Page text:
ESPE Abstracts (2019) 92 P1-64

Hyperinsulinaemic Hypoglycaemia: A New Presentation of 16p11.2 Duplication Syndrome

Louise Conwell1,2, Sarah Flanagan3


1Department of Endocrinology and Diabetes, Queensland Children's Hospital, Brisbane, Australia. 2School of Clinical Medicine, Faculty of Medicine, Brisbane, Bahrain. 3Institute of Biomedical and Clinical Science, University of Exeter Medical School, Exeter, USA


Introduction: De novo and inherited cases of 16p11.2 microdeletion and duplication syndromes have a spectrum of clinical manifestations, with incomplete penetrance and variable expressivity.

16p11.2 copy number variants have shared phenotypic features (autism, developmental delay). Mirror phenotypes have also been described: deletions – obesity, hyperphagia, macrocephaly; duplications – underweight, feeding/eating disorders, microcephaly. Congenital anomalies, more common in duplications, have not had a predilection for a specific organ/system.

Two cases of 16p11.2 microdeletion syndrome that presented with diazoxide-responsive hyperinsulinaemic hypoglycaemia from the first weeks of life have recently been reported.(1)

To our knowledge, this is the first description of hyperinsulinaemic hypoglycaemia in a patient with 16p11.2 duplication syndrome.

Case: A full-term normosomic male born via assisted vaginal delivery due to failure to progress and foetal distress experienced neonatal hypoglycaemia requiring intravenous dextrose for 24 hours. Right grade IV vesicoureteric reflux and a bifid right collecting system was detected at 7 weeks. At 11 months he presented with hyperinsulinaemic hypoglycaemia during a gastrointestinal illness. He was diazoxide-responsive and at 8.5 years, continues at a dose of 6.5 mg/kg/day.

His phenotype includes developmental delays, learning difficulties and anxiety, with diagnoses of Autistic Spectrum Disorder and Attention Deficit Hyperactivity Disorder. He has had low postnatal weight and BMI, with selective and restrictive eating behaviours. Cardiac surveillance due to diazoxide use identified a dilated aortic root (17 gene aortopathy panel negative).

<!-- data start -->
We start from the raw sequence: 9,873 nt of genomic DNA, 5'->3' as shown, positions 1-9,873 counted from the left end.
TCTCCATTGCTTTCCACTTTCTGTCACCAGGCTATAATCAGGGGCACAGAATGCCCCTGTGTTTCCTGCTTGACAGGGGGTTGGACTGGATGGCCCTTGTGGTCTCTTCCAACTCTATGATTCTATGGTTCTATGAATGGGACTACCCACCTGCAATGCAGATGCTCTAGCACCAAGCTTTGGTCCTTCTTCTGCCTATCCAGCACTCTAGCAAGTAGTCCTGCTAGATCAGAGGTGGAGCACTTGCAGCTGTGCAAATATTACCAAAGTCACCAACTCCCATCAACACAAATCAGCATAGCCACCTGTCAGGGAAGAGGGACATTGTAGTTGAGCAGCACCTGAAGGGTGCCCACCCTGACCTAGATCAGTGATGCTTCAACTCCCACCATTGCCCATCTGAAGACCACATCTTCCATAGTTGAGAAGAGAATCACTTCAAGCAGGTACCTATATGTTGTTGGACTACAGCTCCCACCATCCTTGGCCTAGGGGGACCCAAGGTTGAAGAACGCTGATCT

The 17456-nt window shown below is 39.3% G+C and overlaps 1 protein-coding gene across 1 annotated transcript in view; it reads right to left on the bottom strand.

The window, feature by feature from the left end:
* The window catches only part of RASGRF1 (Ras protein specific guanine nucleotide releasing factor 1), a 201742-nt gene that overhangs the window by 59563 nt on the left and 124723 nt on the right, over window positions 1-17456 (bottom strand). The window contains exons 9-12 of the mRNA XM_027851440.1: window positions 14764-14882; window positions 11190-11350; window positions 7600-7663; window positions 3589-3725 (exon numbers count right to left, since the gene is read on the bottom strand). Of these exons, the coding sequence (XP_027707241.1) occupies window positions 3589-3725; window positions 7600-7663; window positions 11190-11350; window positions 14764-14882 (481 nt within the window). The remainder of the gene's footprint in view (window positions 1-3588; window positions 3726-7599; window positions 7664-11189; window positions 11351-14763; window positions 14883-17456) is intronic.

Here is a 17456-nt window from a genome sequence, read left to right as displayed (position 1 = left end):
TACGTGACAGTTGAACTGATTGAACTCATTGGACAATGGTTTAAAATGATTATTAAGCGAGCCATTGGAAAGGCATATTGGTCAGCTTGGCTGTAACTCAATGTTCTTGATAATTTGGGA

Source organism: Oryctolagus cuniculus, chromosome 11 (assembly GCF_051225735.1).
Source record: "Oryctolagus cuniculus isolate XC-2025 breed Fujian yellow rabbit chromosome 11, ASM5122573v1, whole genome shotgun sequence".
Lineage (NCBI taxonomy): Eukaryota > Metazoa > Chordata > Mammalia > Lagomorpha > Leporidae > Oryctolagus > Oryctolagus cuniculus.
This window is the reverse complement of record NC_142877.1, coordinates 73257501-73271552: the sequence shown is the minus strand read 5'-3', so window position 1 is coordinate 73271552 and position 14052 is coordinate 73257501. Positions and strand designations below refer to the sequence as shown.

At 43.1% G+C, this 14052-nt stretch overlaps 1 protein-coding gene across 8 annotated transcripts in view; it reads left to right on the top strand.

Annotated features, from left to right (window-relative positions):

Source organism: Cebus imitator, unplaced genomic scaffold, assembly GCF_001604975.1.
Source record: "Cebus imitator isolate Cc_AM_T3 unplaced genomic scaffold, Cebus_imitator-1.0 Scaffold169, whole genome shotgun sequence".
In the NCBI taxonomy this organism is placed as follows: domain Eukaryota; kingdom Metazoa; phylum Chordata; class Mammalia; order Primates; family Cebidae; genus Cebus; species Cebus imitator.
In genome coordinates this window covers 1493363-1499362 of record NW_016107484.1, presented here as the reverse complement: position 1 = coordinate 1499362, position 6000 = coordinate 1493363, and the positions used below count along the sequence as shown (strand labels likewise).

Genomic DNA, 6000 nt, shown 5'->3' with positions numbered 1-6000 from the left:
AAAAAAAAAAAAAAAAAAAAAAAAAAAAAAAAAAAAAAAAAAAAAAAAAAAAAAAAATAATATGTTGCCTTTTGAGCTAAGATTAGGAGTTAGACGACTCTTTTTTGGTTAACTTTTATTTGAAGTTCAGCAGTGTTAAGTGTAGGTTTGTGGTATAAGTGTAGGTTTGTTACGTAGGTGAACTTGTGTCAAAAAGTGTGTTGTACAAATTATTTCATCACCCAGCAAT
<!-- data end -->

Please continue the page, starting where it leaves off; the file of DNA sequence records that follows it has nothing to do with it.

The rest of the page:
Targeted next-generation sequencing of the coding regions and exon/intron boundaries of 16 genes (KCNJ11, ABCC8, AKT2, GLUD1, GCK, GPC3, HADH, HNF4A, INSR, KDM6A, KMT2D, SLC16A1, CACNA1D, PMM2, TRMT10A, HNF1A) in which mutations are reported to cause hyperinsulinaemic hypoglycaemia was performed. No pathogenic variants were identified.

Single nucleotide polymorphism (SNP) array detected a heterozygous interstitial duplication of approximately 551Kb (Chr16:29,647,342-30,198,151dup) at chromosome 16p11.2 containing at least 30 known genes confirming a diagnosis of chromosome 16p11.2 duplication syndrome. The duplication was not maternally inherited. Paternal DNA was not available.

Discussion: Our case expands the clinical spectrum of phenotypic abnormalities observed in the 16p11.2 duplication syndrome. The two reported cases of hyperinsulinaemic hypoglycaemia in 16p11.2 microdeletion syndrome were diagnosed neonatally and ceased Diazoxide within 15 months.(1) In one of these patients, it was postulated that SH2B1 deletion, associated with developmental delay, obesity and insulin resistance may have been contributory. However, in our case, SH2B1 was not within the duplicated region. Hence the biological mechanisms are unclear.

(1) Kostopoulou E et al. Clinical Endocrinology 2019

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